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Posts Tagged ‘Don DeLillo’

Underworld

Posted by the editors on Sunday, 26 June 2011

Cover to the first edition

Underworld by Don DeLillo, first edition cover

Underworld (1997) (novel) by Don DeLillo (White Noise (1985), Cosmopolis (2003),  Falling Man (2007), Point Omega (2010)  This magnificent and complex post-modern novel with its rich abundance of intertwined themes, from baseball to radioactive waste, from family, and love, to J. Edgar Hoover, from Jesuits to the Mafia, to name but a few, is, quite simply, essential reading. DeLillo’s superb sensitivity to language, and to the construction of honestly beautiful sentences and dialogue, make Underworld, and its ambiguous and sinister music of the spheres, an enduring, moving, thought-provoking pleasure. (PR)

See also our review of DeLillo’s 2010 novel Point Omega, here.

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Point Omega, by Don DeLillo

Posted by the editors on Wednesday, 27 April 2011

PointOmega.jpg

Point Omega, by Don DeLillo

Point Omega (2010) (novel) by Don DeLillo (White Noise (1985), Underworld (1997), The Body Artist (2001), Falling Man (2007)).  Disturbing, masterful, spare; lucid and complex.

According to DeLillo, the novel considers an idea from “…the writing of the Jesuit thinker and paleontologist Pierre Teilhard de Chardin.”  The ‘Omega Point’ of the title “…[is] the possible idea that human consciousness is reaching a point of exhaustion and that what comes next may be either a paroxysm or something enormously sublime and unenvisionable.”  (According to Wikipedia, Teilhard makes sense of the universe by its evolutionary process. He interprets complexity as the axis of evolution of matter into a geosphere, a biosphere, into consciousness (in man), and then to supreme consciousness (the Omega Point).  The Omega Point is said to denote the state of  maximum organized complexity (complexity combined with centricity), towards which the universe is evolving.)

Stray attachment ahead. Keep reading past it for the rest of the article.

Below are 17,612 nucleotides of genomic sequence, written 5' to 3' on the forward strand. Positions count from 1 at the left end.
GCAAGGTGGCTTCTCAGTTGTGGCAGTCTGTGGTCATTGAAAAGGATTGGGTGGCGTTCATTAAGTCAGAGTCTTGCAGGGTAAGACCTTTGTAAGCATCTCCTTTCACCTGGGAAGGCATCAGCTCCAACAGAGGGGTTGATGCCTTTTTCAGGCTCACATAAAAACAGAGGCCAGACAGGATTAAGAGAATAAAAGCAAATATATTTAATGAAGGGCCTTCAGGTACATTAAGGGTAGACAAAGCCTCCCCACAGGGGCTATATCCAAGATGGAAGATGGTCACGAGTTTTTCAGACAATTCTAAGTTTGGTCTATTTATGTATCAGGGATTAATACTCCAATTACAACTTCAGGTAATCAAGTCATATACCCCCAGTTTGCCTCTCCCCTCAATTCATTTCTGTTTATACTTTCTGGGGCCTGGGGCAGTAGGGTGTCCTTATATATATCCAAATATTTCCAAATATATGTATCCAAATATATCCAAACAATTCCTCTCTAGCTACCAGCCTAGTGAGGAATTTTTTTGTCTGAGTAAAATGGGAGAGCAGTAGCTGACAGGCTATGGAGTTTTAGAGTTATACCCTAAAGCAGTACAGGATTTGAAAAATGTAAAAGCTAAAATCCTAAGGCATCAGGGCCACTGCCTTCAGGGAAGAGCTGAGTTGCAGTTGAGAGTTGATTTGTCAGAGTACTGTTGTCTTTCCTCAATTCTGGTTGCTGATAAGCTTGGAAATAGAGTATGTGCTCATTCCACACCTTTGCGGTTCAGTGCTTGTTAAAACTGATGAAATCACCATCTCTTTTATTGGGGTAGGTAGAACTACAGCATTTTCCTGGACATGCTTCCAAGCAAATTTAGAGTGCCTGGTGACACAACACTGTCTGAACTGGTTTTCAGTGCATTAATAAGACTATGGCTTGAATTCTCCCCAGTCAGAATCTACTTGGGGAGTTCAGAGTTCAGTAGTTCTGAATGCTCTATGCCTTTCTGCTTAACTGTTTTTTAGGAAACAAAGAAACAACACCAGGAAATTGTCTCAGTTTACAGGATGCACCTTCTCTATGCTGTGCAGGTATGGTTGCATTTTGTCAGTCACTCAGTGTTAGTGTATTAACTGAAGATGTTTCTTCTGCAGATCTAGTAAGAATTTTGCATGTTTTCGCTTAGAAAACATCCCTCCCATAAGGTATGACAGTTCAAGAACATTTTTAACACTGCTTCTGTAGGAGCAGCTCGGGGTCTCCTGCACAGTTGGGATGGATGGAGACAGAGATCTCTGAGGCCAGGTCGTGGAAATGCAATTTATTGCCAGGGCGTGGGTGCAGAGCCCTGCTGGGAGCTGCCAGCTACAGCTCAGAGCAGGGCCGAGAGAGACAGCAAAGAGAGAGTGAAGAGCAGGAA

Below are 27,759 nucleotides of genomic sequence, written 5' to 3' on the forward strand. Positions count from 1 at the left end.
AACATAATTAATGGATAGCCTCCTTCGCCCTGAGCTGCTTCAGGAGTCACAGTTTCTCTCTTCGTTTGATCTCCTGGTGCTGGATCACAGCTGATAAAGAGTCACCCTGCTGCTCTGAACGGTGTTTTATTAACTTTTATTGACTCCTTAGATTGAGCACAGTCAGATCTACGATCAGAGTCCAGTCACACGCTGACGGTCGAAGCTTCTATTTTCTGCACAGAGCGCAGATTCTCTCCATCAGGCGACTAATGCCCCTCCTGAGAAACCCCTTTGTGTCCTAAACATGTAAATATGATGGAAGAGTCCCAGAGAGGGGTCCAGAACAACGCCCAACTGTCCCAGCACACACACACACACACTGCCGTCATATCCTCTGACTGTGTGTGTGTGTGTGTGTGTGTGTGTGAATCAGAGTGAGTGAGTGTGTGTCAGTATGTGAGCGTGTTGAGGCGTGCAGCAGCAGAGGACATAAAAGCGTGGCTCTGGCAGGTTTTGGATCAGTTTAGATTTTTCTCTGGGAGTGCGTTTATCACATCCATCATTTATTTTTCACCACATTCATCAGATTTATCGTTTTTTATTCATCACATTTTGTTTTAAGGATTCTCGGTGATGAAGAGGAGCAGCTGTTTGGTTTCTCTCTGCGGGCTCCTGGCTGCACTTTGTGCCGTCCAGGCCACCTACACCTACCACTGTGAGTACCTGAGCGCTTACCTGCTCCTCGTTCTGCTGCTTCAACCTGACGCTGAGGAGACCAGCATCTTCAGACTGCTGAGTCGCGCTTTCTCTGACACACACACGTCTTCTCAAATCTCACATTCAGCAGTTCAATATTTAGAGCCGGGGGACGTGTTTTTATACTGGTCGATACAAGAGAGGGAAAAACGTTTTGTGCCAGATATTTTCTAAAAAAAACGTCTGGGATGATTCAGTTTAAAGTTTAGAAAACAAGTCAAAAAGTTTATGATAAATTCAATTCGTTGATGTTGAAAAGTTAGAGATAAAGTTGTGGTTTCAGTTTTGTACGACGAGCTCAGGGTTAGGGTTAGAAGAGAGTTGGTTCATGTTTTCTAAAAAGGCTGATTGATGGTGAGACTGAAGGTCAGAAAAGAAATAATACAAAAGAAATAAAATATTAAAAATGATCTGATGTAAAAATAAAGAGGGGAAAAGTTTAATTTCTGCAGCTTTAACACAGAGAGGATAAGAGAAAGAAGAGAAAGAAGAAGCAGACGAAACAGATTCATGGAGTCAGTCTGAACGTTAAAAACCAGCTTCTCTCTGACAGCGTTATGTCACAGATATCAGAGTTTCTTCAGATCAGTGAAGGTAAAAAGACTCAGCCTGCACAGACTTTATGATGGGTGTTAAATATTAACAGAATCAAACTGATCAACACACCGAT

As on knows, omega (the last letter of the Greek alphabet) is often used to denote the last, the end, or the ultimate limit of a set, in contrast to alpha, the first letter of the Greek alphabet. In the New Testament, God is declared to be the “alpha and omega, the beginning and the end, the first and the last”. (Wikipedia)

Omega can equally be thought of as the end of death or even time, or as the name of the end; in linguistics, as the phonological word; in textual criticism, as the archetype of a manuscript tradition

At the end of Point Omega, DeLillo, in his “Acknowledgment”, writes: “24 Hour Psycho, a videowork by Douglas Gordon, was first screened in 1993 in Glasgow and Berlin.  It was installed at the Museum of Modern Art in New York in the summer of 2006.” 24 Hour Psycho is the showing of Alfred Hitchcock‘s classic film thriller Psycho (1960) slowed down from its usual 24 frames per second, 109 minute running time, so that it runs 1440 minutes, or 24 hours, at approximately 2 frames per second.  In Point Omega, the first and last sections of the DeLillo’s novel take place during a showing of 24 Hour Psycho.

24 Hour Psycho, as an artistic creation, deals with themes common to Gordon’s work, such as “recognition and repetition, time and memory, complicity and duplicity, authorship and authenticity, darkness and light”, as one can learn in an piece in The Guardian.  Moreover, the slideshow and text accompanying it, as highly relevant as they are to DeLillo’s work, are fascinating in their own right.

With respect to the first edition cover of Point Omega, one could wonder at the presence of the sign for infinity, given the accepted literal and symbolic understanding of “omega” as, truly, the end.  Conscious choice and interesting implications of infinite endings, or even, the end of infinity?  Amusing joke?  Artist’s choice?  Coincidence? (PR)

We recommend that you buy your books.  Have a wonderful personal library.

Omega uc lc.svg

images: Wikipedia

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